- Watch out for the kind of things your baby enjoys. It may be music or going outside. For instance, some babies like rocking and some others like being walked.
2. Communicate and play with your baby
Spend some fun and happy times with your baby. Touching, interacting, smiling, and laughing are also equally important for a baby’s development. The nonverbal cues of communication between a baby and mother include the mother’s body language, tone of voice, eye contact, and touch. Funny faces, silly sounds, and cooing are all part of engaging with your child.
3. Do not strive to be a perfect parent
Forming a secure attachment doesn’t mean that you have to be a perfect parent. You should not worry if, sometimes, you are not able to understand the cue or you miss the cues. That is completely fine as long as you are trying to work that out. The good news is that even if there is a disconnect, you are trying to repair it.
4. Involve your partner in the process
The role of a father is equally important in developing a secure attachment. They can help and share responsibilities, such as bottle-feeding the baby, playing peek-a- boo, reading, singing, talking, touching, and mimicking.
Possible Challenges In Forming A Secure Attachment
Sometimes, it may not be easy to form a secure attachment with a child. The problem can arise from the parent or the child.
- Challenges to Forming a Secure Attachment with a Baby
- In some cases, a baby’s restricted brain development during pregnancy or difficulties during childbirth may lead to developmental issues in the nervous system. This may curtail their learning or understanding abilities.
- Babies who have been adopted or spend considerable time in neonatal ICUs (separated from the parent) may feel unsafe, confused, or stressed.
- Caregivers may find it difficult to soothe babies who are always crying.
If the caregiver is consistent, warm, and responsive to the baby’s need, the baby may eventually settle down to initiate or be responsive to the attachment process.
- Challenges to Forming a Secure Attachment with an Older Child
In older children, the following instances may affect the development of secure attachment. However, this list is not conclusive.
- The child has been abused or maltreated.
- The child has moved several homes as a result of foster care or adoption.
- The child has been in hospital away from the parents.
- The child has received an unpredictable response towards his needs or expectations.
- The child has received attention from caregivers only by displaying extreme or negative behavior or acting out.
Myths And Facts About Secure Attachment
- Myth: A secure attachment can develop between a baby and multiple people.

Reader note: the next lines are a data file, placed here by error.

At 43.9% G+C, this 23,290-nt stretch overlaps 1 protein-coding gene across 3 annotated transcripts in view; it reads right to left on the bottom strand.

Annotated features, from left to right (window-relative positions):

Fact: A baby can form a secure attachment with only one person—an attachment figure who is persistent in attending and responding to the baby’s need. However, a baby can interact positively or form a loving bond with others too.
- Myth: A mother forms attachment naturally as she is the one who gave birth to the baby.
Fact: Babies have an independent nervous system, meaning they may not react the same way as you do. You need to watch out for different emotional non-verbal cues. You need to be responsive and attentive to their needs, especially in the time of fear or distress, to form a secure attachment.
- Myth: Attachment works one way—you respond to your baby’s cues.
Fact: The attachment process involves interacting, sharing, or connecting with the baby—it is a two-way process. As you respond to your baby’s needs, your baby also responds to your reactions.
- Myth: Love and secure attachment are the same.
Fact: No, they are not. Loving your baby doesn’t mean that you have a secure attachment with your baby. Forming a secure attachment is an ongoing process. Therefore, you need to understand the baby’s cues and respond positively to form an attachment.
- Myth: Stress levels do not affect the attachment process.
Fact: A mother or caregiver needs to avoid stress or anxiety. Babies cannot calm themselves—they need a caregiver who can soothe them. If a mother is anxious or stressed, she may add to the baby’s anxiety and find it difficult to soothe the baby.
If the mother or caregiver overreact to the child’s cues (through giving care), the anxiety transmission to the child is going to probably increase. This is a main event associated to the development of emotional instability later over life span, including adulthood.
Frequently Asked Questions
1. Can a secure attachment be broken?
A child’s attachment with their parents is crucial as it helps them shape their personal and social relationships. However, certain factors, including multiple caregivers, a physical or mental ailment, substance or emotional abuse, and the loss of one parent, might cause trouble in their attachment (5).
2. Does daycare affect attachment with children?
Research findings suggest that in children who attended daycare, there was no significant difference in attachment security with their parents (6).
Babies are initially indifferent toward caregivers and gradually develop a strong connection with those who provide safety and comfort and attend to their needs. Developing a secure attachment with your child is an ongoing process. Spend time with your baby, play with them, and be responsive to their cues. A baby securely attached to you will greet you with positive responses and seek to be comforted when they are distressed. Secure attachment helps children build trust and communicate more efficiently with parents than others, benefitting children in the long run.
- Establishing a secure attachment with your child is important for their healthy overall development.
- Maintaining proximity and building a secure base are signs of a healthy and secure attachment.
- Being understanding, communication, and a few other tips as you scroll through the post.
2. Mary D. Salter Ainsworth; Infant–Mother Attachment; American Psychologist (1979).
3. Joseph D. Sclafani; The Educated Parent: Recent Trends in Raising Children; Greenwood Publishing Group (2004).
4. David C. Bell; Attachment Without Fear; Journal of Family Theory & Review (2009).
5. When Attachment Is Disrupted; Momentous Institute.
6. Jeffry Quan et al.,The Association Between Time Spent In Daycare And Preschool Attachment To Fathers And Mothers: An Exploration Of Disorganization; International Journal of Arts & Sciences.